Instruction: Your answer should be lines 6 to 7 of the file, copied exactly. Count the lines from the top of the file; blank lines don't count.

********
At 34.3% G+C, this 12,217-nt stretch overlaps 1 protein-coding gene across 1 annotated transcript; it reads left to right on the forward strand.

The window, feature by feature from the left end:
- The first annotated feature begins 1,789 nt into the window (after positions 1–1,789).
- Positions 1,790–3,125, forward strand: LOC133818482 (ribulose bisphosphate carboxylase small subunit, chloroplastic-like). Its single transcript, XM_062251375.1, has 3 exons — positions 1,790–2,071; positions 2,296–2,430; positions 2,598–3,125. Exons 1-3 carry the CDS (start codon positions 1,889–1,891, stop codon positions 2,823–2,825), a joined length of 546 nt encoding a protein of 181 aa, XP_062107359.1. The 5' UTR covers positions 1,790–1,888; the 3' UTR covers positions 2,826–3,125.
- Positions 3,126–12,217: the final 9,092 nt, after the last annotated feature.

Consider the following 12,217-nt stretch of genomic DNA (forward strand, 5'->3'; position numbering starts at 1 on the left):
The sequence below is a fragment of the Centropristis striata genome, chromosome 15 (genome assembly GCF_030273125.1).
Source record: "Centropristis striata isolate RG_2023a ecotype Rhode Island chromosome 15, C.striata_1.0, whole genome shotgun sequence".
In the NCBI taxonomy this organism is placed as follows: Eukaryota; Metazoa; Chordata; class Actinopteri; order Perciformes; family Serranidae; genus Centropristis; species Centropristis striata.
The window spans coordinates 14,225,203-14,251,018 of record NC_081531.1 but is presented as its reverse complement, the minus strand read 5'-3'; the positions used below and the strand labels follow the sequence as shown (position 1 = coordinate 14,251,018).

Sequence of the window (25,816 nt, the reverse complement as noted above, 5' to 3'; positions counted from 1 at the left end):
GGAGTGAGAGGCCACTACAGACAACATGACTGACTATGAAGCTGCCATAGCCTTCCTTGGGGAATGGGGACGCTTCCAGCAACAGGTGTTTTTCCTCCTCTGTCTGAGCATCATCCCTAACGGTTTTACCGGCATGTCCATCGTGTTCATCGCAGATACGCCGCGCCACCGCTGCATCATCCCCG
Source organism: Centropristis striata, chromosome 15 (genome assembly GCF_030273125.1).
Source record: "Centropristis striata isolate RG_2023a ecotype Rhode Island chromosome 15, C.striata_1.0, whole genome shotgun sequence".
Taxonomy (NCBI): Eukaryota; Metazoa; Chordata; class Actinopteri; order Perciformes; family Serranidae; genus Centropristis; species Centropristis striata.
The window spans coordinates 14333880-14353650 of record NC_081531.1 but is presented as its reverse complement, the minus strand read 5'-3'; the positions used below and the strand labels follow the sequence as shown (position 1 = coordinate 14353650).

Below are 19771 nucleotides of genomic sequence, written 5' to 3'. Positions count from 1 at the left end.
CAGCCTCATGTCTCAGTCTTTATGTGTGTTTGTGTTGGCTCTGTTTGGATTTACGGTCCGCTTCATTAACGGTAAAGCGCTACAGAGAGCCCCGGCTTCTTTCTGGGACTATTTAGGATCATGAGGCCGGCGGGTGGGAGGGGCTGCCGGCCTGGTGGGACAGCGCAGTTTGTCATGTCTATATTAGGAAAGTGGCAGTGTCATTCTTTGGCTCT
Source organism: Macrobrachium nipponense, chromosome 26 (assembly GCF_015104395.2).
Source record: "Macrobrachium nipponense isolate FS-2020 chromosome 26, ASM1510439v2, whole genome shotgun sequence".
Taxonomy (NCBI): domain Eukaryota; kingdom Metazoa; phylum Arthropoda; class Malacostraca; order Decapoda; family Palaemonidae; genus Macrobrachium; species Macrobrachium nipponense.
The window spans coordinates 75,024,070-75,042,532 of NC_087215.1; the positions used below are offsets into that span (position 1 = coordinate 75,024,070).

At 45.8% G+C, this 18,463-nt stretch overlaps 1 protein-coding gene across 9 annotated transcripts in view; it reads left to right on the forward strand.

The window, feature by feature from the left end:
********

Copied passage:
Consider the following 12,217-nt stretch of genomic DNA (forward strand, 5'->3'; position numbering starts at 1 on the left):
The sequence below is a fragment of the Centropristis striata genome, chromosome 15 (genome assembly GCF_030273125.1).